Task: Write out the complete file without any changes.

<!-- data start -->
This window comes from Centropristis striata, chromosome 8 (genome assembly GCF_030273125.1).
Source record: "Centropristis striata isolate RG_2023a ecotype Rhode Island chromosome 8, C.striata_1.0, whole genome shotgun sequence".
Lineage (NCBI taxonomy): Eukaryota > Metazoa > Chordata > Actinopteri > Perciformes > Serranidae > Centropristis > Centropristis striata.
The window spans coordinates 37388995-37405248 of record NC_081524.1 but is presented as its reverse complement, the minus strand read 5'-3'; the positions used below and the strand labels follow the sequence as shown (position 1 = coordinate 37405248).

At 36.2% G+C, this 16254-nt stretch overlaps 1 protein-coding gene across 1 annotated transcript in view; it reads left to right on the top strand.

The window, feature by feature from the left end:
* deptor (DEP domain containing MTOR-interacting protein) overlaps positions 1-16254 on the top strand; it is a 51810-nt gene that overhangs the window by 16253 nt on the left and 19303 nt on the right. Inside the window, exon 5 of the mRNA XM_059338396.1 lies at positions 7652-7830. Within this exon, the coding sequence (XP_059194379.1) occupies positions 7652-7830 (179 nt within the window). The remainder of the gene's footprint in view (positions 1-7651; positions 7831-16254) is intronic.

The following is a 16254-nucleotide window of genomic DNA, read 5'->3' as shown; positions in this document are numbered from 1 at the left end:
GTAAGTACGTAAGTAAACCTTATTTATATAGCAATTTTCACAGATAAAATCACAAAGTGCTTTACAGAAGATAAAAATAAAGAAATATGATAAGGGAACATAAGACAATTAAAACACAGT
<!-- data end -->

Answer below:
This window comes from Centropristis striata, chromosome 8 (genome assembly GCF_030273125.1).
Source record: "Centropristis striata isolate RG_2023a ecotype Rhode Island chromosome 8, C.striata_1.0, whole genome shotgun sequence".
Lineage (NCBI taxonomy): Eukaryota > Metazoa > Chordata > Actinopteri > Perciformes > Serranidae > Centropristis > Centropristis striata.
The window spans coordinates 37388995-37405248 of record NC_081524.1 but is presented as its reverse complement, the minus strand read 5'-3'; the positions used below and the strand labels follow the sequence as shown (position 1 = coordinate 37405248).

At 36.2% G+C, this 16254-nt stretch overlaps 1 protein-coding gene across 1 annotated transcript in view; it reads left to right on the top strand.

The window, feature by feature from the left end:
* deptor (DEP domain containing MTOR-interacting protein) overlaps positions 1-16254 on the top strand; it is a 51810-nt gene that overhangs the window by 16253 nt on the left and 19303 nt on the right. Inside the window, exon 5 of the mRNA XM_059338396.1 lies at positions 7652-7830. Within this exon, the coding sequence (XP_059194379.1) occupies positions 7652-7830 (179 nt within the window). The remainder of the gene's footprint in view (positions 1-7651; positions 7831-16254) is intronic.

The following is a 16254-nucleotide window of genomic DNA, read 5'->3' as shown; positions in this document are numbered from 1 at the left end:
GTAAGTACGTAAGTAAACCTTATTTATATAGCAATTTTCACAGATAAAATCACAAAGTGCTTTACAGAAGATAAAAATAAAGAAATATGATAAGGGAACATAAGACAATTAAAACACAGT